Being culturally interconnected with others can be beneficial to a pregnant woman’s health and well-being.
Research on socioeconomic differences in health do not capture culture—the values, attitudes, beliefs, world view and place in the social world that ascribe meaning to life experiences. Thus, little is known about how culture affects health and whether it does so in the same way for all people. To fill some of this gap, researchers looked at how ethnicity, socioeconomic status and communalism (a cultural orientation emphasizing interdependence) contribute to prenatal mental health and physiology. They hypothesized that communalism should predict prenatal emotional health and physiology, particularly for ethnic minorities and those with lower socioeconomic status.
At three intervals, 297 African-American (23%) and European-American (73%) expectant women participating in a five-year study of pregnancy in two hospitals in Southern California were interviewed and their medical charts reviewed. Socioeconomic status, communalism, depressive symptoms, perceived stress, anxiety and global well-being were assessed using established tools.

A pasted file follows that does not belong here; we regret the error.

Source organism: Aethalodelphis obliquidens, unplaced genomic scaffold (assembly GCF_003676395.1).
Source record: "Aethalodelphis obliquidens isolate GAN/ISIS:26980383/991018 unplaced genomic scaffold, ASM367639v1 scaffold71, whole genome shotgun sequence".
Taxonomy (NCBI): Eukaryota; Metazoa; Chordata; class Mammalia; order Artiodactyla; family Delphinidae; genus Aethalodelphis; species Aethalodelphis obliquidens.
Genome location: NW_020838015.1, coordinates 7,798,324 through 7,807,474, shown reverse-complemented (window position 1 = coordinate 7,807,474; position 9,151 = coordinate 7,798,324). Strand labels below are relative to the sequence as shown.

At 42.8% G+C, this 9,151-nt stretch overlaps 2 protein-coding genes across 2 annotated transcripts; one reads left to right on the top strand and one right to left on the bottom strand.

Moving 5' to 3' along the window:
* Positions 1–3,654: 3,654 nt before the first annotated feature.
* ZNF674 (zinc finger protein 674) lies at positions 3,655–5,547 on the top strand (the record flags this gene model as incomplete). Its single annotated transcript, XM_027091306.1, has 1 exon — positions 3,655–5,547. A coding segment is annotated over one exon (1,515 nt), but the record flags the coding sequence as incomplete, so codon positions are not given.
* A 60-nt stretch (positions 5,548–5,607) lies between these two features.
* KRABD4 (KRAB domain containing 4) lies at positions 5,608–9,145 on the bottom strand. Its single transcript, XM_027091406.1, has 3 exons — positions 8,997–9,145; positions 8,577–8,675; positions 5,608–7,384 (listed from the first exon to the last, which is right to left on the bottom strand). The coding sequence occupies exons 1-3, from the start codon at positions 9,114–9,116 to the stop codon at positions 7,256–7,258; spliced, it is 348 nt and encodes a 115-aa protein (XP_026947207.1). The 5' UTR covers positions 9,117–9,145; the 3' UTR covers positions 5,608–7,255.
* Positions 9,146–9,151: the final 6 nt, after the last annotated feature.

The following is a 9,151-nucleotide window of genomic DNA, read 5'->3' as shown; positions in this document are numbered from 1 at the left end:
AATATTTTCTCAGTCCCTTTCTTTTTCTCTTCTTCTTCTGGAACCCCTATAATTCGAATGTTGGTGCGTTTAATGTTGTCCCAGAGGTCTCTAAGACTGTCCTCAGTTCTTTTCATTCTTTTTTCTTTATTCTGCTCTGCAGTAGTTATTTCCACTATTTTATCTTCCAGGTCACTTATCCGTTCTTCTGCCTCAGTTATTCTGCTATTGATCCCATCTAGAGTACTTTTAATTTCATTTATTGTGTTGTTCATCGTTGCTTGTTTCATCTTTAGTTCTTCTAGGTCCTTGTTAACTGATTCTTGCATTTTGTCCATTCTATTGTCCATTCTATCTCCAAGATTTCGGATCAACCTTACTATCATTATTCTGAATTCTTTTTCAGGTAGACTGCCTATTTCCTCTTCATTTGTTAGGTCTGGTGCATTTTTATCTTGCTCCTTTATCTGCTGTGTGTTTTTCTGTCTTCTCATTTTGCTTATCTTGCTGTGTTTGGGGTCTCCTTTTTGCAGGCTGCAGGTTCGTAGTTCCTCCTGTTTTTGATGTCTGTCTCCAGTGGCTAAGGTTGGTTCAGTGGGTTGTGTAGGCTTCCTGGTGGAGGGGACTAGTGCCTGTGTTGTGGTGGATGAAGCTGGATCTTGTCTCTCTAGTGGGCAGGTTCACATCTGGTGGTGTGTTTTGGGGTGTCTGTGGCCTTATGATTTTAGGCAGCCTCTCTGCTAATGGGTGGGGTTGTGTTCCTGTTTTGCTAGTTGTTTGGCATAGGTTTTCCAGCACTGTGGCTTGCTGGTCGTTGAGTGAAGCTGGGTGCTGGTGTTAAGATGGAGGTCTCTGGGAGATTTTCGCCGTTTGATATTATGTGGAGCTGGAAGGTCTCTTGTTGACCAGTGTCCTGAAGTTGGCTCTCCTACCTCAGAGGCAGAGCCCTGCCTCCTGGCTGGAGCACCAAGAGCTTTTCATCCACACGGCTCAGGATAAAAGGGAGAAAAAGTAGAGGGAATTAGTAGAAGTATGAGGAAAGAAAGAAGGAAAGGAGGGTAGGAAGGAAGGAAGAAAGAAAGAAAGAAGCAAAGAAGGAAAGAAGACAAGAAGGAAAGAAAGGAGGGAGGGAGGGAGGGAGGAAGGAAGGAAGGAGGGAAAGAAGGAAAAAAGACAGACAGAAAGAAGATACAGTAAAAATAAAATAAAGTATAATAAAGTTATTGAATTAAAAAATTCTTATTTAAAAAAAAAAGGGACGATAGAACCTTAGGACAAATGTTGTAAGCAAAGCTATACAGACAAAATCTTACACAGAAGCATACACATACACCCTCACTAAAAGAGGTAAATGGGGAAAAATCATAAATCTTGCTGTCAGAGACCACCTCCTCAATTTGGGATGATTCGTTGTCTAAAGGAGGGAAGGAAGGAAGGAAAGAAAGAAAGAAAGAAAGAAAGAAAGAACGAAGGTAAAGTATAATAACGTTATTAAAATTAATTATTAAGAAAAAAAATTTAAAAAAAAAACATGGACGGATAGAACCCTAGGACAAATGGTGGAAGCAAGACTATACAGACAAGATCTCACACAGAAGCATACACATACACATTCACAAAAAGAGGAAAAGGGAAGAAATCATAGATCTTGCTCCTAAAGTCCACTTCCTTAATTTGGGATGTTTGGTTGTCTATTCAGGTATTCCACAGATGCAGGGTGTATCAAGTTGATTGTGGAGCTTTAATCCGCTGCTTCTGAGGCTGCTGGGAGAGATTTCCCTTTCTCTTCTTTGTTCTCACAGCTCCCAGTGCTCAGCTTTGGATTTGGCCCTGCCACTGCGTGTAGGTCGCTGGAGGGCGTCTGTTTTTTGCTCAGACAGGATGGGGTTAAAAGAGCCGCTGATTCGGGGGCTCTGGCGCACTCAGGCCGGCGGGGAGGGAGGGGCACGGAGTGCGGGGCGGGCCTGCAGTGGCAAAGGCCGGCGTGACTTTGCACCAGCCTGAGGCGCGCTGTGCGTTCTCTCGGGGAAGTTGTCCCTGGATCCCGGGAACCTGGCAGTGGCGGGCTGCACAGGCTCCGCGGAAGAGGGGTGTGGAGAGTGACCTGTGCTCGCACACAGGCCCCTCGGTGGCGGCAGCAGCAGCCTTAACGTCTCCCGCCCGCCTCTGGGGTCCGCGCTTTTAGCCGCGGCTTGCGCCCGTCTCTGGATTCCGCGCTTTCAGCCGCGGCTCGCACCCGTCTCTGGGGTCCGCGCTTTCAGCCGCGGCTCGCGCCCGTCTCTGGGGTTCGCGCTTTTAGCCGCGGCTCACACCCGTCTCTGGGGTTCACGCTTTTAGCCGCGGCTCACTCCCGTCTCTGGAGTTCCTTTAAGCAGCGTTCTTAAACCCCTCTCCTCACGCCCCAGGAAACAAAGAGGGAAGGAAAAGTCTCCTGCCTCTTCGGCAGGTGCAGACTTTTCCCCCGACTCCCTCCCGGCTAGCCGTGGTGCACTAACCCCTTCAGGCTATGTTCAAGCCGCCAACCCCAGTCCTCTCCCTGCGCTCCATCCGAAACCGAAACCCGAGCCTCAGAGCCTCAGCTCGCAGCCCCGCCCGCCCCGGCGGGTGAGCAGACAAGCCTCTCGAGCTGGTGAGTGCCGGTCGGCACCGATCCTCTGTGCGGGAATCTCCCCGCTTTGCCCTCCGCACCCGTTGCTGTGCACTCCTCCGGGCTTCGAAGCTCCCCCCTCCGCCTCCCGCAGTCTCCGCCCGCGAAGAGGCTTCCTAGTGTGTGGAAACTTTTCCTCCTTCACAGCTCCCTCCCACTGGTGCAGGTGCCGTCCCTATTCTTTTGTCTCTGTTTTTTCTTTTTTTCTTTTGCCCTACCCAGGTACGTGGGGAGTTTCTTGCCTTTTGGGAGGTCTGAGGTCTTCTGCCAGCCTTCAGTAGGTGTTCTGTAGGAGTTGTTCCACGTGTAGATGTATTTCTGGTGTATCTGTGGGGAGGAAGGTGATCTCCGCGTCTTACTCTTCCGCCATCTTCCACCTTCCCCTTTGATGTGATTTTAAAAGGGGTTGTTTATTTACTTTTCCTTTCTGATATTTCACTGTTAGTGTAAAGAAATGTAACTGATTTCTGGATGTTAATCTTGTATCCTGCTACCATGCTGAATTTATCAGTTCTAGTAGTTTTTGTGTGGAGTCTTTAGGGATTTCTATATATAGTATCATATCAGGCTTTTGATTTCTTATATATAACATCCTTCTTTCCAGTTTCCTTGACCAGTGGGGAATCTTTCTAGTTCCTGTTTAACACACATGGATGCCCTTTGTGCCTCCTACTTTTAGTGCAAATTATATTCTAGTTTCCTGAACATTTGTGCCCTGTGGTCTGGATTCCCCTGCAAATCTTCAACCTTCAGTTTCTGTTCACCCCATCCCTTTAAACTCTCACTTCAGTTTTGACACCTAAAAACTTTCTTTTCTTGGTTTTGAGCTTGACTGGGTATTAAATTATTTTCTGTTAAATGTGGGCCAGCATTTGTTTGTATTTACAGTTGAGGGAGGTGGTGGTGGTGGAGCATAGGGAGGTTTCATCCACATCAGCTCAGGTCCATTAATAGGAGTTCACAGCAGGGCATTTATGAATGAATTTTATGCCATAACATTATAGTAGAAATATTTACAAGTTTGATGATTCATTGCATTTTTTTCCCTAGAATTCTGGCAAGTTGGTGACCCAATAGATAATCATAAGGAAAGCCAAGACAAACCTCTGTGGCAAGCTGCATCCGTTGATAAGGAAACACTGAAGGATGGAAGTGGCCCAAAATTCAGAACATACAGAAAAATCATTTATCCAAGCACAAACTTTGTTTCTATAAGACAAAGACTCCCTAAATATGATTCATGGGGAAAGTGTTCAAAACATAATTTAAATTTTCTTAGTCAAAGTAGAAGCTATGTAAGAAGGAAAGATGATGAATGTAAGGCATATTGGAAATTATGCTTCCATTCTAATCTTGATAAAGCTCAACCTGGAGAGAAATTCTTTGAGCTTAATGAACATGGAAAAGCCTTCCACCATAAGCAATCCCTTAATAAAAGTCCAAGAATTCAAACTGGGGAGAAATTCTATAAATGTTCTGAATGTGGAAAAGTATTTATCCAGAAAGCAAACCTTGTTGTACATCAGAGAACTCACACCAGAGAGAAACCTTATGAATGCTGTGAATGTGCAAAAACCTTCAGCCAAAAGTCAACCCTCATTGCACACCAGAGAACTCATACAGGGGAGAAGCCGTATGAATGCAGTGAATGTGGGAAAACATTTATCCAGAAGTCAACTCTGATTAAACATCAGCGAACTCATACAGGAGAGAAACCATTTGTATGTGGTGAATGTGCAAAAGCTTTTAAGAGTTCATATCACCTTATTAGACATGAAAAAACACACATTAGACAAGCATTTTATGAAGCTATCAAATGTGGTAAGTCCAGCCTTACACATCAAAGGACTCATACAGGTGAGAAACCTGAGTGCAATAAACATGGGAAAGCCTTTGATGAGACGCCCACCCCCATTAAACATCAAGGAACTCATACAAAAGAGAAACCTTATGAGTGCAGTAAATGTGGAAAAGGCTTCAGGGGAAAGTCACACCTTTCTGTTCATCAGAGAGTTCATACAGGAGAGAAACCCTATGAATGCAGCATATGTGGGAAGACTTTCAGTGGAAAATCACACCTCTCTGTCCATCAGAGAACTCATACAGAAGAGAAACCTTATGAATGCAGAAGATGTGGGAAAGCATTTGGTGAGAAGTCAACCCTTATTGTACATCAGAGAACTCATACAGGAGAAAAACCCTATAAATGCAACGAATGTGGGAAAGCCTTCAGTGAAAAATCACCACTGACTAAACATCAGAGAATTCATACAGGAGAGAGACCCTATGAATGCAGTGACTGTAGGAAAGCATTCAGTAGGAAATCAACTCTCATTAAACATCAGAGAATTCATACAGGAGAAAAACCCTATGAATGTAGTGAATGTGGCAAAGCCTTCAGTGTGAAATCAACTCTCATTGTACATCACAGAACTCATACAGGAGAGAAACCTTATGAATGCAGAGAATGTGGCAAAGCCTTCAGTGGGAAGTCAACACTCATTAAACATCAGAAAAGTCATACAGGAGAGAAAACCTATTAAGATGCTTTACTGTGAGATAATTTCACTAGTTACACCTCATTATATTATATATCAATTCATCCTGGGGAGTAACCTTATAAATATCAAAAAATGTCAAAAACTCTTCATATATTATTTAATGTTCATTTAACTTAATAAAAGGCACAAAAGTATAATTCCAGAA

Communalism was found to be a stronger predictor of prenatal negative affect and stress than ethnicity and socioeconomic status. Higher communalism was associated with lower prenatal blood pressure among African-American women and women who experienced socioeconomic disadvantage. European-American women, however, measured significantly higher than African-Americans in communalism. That is likely because higher socioeconomic status provides more opportunities for positive social relationships.
The researchers conclude that the findings hint at the intriguing possibility that cultural resources may help to buffer status-based stressors, thereby minimizing ethnic and socioeconomic inequalities in health and well-being.